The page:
TOWSON, Md. — Adele Brockmeyer and Jack Turnbull do a lot of things together.
Married for 18 years, they run their own law group in Towson, manage her father’s law offices in Baltimore, are raising two kids and find time to give back.
“Both of us are the kind of people when someone asks for a volunteer, even in high school and college, I just always found my hand going up,” said Turnbull. “It was the way I was raised, it was the way she was raised.”
When COVID-19 began to spread in Maryland, Brockmeyer started researching ways they could help. She came across intubation boxes, which are clear boxes placed over a patient’s head and shoulders, creating a barrier between the patient and doctor when a ventilator needs to be put in.
“I wanted to find something that was concrete that I could hand them and was reusable,” she said.
They found a company to make 40 intubation boxes and started making the rounds to Baltimore-area hospitals to hand them out.
“I feel like we had the easy job. We got to get something made and take it to people that were putting their lives at risk,” Brockmeyer said. “They’re really, to me, the heroes that were willing to put on these shields and hope that they go home to their families and not spread it.”
Several of the intubation boxes were donated to hospitals within the University of Maryland Medical System.
"This gift is particularly unusual and touching because it is medically useful," said Dr. Rajabrata Sarkar, the Chief of Vascular Surgery at the University of Maryland Medical Center and Professor of Surgery and Physiology at the University of Maryland School of Medicine.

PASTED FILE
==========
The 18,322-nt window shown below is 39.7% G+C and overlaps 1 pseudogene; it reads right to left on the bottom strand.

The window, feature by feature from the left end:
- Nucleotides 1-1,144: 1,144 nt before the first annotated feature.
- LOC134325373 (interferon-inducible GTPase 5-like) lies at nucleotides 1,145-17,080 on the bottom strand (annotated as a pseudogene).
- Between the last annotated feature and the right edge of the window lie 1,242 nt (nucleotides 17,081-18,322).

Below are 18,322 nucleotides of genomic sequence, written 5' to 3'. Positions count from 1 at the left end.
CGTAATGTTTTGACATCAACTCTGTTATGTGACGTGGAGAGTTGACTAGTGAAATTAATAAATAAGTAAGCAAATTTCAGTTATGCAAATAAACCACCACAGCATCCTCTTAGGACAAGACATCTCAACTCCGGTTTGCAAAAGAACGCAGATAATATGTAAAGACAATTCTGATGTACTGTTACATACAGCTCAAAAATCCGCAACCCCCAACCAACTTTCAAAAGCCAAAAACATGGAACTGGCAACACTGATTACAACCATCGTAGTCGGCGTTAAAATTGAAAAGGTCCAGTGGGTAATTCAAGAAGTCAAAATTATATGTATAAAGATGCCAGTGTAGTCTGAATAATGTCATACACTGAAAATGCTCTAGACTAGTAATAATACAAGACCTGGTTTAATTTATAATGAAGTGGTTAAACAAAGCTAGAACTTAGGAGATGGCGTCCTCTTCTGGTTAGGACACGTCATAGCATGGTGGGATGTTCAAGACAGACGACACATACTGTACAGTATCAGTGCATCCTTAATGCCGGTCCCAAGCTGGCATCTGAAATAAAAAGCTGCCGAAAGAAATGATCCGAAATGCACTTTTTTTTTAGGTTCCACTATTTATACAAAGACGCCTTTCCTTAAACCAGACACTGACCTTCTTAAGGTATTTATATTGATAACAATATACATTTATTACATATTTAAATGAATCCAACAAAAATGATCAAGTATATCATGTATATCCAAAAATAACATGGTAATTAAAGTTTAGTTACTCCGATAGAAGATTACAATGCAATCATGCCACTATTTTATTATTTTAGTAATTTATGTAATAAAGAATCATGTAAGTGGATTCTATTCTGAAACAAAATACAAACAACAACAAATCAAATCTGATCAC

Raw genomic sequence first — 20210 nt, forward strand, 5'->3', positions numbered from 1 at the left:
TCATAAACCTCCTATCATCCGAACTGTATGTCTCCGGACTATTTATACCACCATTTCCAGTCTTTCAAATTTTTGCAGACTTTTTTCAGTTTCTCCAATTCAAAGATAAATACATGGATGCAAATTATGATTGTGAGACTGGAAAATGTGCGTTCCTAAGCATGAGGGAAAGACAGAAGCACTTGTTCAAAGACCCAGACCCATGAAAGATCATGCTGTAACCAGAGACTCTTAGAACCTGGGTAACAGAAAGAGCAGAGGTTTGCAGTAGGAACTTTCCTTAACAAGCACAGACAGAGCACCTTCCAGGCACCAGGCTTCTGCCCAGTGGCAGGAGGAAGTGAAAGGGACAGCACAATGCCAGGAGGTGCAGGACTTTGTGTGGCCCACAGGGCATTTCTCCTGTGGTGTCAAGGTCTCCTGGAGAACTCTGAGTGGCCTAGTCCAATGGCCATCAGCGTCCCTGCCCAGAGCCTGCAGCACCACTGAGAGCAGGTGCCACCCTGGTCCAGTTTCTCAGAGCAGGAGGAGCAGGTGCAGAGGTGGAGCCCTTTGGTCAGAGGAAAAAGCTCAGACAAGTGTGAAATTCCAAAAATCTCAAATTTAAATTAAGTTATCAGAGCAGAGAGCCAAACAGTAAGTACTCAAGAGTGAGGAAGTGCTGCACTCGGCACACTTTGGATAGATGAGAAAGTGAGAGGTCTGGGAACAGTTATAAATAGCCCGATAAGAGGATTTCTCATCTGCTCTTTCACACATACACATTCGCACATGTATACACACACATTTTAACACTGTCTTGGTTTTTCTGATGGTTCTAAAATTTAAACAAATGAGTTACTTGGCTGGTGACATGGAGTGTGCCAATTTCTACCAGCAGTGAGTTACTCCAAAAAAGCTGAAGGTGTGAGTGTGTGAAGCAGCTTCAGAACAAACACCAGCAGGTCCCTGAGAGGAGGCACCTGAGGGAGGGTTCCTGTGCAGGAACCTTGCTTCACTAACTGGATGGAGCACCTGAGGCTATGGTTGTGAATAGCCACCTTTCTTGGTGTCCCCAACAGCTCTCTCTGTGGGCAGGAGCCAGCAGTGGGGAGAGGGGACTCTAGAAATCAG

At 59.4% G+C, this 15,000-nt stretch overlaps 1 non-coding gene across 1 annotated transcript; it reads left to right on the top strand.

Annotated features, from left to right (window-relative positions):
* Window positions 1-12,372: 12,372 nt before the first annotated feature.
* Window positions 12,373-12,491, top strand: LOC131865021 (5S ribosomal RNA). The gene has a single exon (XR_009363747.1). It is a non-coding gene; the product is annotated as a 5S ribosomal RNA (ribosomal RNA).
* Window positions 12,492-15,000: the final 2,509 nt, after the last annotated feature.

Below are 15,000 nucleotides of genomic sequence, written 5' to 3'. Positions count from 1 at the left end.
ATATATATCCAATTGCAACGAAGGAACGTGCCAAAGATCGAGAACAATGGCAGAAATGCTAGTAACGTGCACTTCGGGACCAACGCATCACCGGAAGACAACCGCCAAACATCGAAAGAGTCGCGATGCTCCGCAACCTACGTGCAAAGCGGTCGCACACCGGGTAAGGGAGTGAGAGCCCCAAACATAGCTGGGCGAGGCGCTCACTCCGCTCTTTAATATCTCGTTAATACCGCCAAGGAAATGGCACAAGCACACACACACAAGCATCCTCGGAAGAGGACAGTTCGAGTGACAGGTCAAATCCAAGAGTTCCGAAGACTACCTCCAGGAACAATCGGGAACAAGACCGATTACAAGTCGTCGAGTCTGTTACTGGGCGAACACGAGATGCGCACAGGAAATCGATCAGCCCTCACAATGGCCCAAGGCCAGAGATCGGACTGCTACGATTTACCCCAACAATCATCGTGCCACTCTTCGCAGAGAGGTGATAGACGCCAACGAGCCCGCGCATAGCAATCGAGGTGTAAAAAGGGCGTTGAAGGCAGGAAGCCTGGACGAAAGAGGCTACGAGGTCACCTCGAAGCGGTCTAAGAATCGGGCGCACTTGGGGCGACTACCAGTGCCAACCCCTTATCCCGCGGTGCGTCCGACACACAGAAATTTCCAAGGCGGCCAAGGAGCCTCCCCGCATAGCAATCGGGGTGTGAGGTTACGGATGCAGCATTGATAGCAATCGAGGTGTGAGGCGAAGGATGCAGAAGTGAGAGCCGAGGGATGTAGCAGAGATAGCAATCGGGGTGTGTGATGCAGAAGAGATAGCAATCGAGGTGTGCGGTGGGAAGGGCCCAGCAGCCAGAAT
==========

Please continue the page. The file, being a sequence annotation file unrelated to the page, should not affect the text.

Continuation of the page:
Dr. Sarkar helped Brockmeyer get several intubation boxes into the hands of doctors and nurses at UMMC. He said while he doesn't need to use them, a number of his colleagues do and it offers an added layer of protection when they have to be close to a patient's mouth, especially went inserting a breathing tube down a person's airway.
"It shows on Adele’s part a level of insight and thoughtfulness in terms of really saying, 'Ok this pandemic is here, what is the most sophisticated and best way that I, as a non-physician, can give something that would be the most useful for the most dangerous situation.'"
Turnbull and Brockmeyer also got their kids Grason and Rainey involved with the intubation boxes and they often do volunteer projects together as a family. Brockmeyer and her daughter write messages to go into meals that are distributed by the Baltimore Hunger Project. The kids set up Little Free Libraries in their law offices and the family will pack several suitcases full of supplies to give to local villages in Jamaica when they go on vacation every year.
“I think they have learned that its good to give back and that they are very lucky the life they’ve gotten to live so in return we’re going to do something for these other people,” said Brockmeyer.
Turnbull and Brockmeyer want to teach their children that when you raise your hand to volunteer, the experience will be just as rewarding, if not more so, for them as for the person receiving the help.
“I think you get a little more out of it by rolling up your sleeves, getting your hands dirty and getting in there and really doing something,” said Turnbull.